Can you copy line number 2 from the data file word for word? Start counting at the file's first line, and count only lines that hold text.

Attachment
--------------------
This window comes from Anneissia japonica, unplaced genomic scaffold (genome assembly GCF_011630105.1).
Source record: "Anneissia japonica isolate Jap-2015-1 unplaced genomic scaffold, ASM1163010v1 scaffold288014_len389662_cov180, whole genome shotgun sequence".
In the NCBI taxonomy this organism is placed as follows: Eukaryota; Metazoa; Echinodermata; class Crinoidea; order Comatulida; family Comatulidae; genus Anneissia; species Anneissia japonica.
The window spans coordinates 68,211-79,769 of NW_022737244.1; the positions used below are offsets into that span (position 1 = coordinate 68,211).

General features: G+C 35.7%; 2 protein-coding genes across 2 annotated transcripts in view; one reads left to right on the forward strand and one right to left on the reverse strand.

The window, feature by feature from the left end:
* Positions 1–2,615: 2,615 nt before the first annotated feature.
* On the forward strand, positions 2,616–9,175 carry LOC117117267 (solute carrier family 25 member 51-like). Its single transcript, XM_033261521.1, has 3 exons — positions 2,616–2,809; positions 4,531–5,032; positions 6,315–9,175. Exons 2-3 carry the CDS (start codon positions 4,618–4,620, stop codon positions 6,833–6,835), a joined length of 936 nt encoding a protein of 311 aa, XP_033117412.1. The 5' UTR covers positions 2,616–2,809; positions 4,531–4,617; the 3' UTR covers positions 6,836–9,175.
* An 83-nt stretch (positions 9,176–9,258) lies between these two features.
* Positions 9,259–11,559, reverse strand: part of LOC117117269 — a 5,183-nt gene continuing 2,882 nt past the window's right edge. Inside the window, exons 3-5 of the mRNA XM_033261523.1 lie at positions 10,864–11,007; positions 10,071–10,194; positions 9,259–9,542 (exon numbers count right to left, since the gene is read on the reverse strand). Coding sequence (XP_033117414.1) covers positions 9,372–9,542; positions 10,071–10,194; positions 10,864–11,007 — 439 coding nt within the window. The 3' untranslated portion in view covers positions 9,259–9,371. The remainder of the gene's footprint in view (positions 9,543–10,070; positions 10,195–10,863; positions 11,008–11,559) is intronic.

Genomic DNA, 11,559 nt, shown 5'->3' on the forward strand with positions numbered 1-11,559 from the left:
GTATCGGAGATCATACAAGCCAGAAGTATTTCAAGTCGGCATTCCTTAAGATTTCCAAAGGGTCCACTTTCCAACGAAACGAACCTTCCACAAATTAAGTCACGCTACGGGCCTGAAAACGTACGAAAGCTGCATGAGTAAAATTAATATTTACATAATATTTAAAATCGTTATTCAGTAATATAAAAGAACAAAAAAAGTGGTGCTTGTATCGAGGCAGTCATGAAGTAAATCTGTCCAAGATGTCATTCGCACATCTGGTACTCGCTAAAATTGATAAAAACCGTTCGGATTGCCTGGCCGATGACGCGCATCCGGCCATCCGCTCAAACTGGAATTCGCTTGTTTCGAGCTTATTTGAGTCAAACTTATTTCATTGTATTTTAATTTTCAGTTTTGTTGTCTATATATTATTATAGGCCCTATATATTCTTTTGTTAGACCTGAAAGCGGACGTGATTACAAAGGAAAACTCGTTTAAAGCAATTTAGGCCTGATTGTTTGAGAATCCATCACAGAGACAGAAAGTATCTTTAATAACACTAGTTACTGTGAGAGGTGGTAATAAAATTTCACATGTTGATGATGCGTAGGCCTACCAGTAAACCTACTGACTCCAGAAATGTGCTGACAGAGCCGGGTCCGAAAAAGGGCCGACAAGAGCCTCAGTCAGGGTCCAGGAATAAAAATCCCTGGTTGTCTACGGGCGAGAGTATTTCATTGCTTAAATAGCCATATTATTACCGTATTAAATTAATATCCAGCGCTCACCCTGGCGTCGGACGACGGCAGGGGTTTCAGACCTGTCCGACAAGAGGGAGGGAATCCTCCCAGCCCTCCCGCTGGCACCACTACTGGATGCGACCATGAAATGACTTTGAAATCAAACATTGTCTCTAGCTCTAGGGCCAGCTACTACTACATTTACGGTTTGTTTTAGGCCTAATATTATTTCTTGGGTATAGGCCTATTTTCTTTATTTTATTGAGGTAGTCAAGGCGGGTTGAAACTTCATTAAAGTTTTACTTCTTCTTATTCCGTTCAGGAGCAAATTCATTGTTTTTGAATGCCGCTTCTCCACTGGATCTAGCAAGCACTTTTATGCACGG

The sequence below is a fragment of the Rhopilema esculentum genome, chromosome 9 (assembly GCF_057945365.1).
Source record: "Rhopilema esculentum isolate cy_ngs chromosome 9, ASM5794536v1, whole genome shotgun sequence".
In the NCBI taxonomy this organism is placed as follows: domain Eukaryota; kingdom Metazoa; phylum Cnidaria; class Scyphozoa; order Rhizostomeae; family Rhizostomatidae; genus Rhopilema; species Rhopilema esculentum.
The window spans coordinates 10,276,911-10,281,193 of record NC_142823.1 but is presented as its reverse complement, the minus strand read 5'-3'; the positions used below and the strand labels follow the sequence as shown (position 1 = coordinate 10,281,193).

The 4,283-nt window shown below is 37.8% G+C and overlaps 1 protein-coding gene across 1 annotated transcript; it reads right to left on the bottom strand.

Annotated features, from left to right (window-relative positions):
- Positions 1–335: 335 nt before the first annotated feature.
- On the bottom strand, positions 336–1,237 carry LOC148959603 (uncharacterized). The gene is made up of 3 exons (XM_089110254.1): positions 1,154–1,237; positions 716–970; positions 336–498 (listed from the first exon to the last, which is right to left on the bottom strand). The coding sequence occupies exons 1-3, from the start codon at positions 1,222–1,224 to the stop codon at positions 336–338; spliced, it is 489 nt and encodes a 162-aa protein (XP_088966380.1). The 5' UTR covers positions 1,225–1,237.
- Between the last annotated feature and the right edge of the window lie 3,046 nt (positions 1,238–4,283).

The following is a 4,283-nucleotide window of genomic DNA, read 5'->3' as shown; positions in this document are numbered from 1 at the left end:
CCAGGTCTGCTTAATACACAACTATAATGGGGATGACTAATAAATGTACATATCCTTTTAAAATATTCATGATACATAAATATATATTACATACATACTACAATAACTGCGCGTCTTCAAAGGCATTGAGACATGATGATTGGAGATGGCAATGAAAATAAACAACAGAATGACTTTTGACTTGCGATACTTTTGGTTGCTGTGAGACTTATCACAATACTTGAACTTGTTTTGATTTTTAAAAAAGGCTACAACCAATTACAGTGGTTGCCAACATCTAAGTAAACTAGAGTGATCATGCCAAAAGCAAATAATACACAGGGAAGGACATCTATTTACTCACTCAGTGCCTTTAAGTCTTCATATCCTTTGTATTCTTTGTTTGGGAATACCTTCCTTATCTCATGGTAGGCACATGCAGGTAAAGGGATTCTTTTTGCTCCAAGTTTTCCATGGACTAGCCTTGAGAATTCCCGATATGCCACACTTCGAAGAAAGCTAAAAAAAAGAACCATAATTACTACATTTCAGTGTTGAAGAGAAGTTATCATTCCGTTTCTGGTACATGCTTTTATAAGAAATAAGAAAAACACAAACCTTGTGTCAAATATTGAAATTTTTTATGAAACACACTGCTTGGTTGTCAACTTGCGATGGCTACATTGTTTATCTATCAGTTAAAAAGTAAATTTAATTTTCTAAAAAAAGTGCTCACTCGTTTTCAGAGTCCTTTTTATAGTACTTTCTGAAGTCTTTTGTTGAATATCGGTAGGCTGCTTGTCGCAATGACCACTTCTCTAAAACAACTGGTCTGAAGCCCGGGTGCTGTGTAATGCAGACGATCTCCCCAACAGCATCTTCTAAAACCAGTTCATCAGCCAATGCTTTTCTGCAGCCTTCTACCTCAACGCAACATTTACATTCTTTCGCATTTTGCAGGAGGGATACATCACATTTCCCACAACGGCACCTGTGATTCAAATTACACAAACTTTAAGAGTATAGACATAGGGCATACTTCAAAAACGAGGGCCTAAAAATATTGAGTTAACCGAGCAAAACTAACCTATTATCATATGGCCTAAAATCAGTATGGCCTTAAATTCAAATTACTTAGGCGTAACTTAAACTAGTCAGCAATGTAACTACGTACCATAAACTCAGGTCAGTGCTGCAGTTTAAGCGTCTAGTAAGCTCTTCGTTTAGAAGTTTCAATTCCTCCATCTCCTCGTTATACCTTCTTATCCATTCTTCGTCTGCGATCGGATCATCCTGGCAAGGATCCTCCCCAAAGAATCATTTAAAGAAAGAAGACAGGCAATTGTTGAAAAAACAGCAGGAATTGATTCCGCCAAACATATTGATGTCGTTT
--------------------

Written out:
Source record: "Anneissia japonica isolate Jap-2015-1 unplaced genomic scaffold, ASM1163010v1 scaffold288014_len389662_cov180, whole genome shotgun sequence".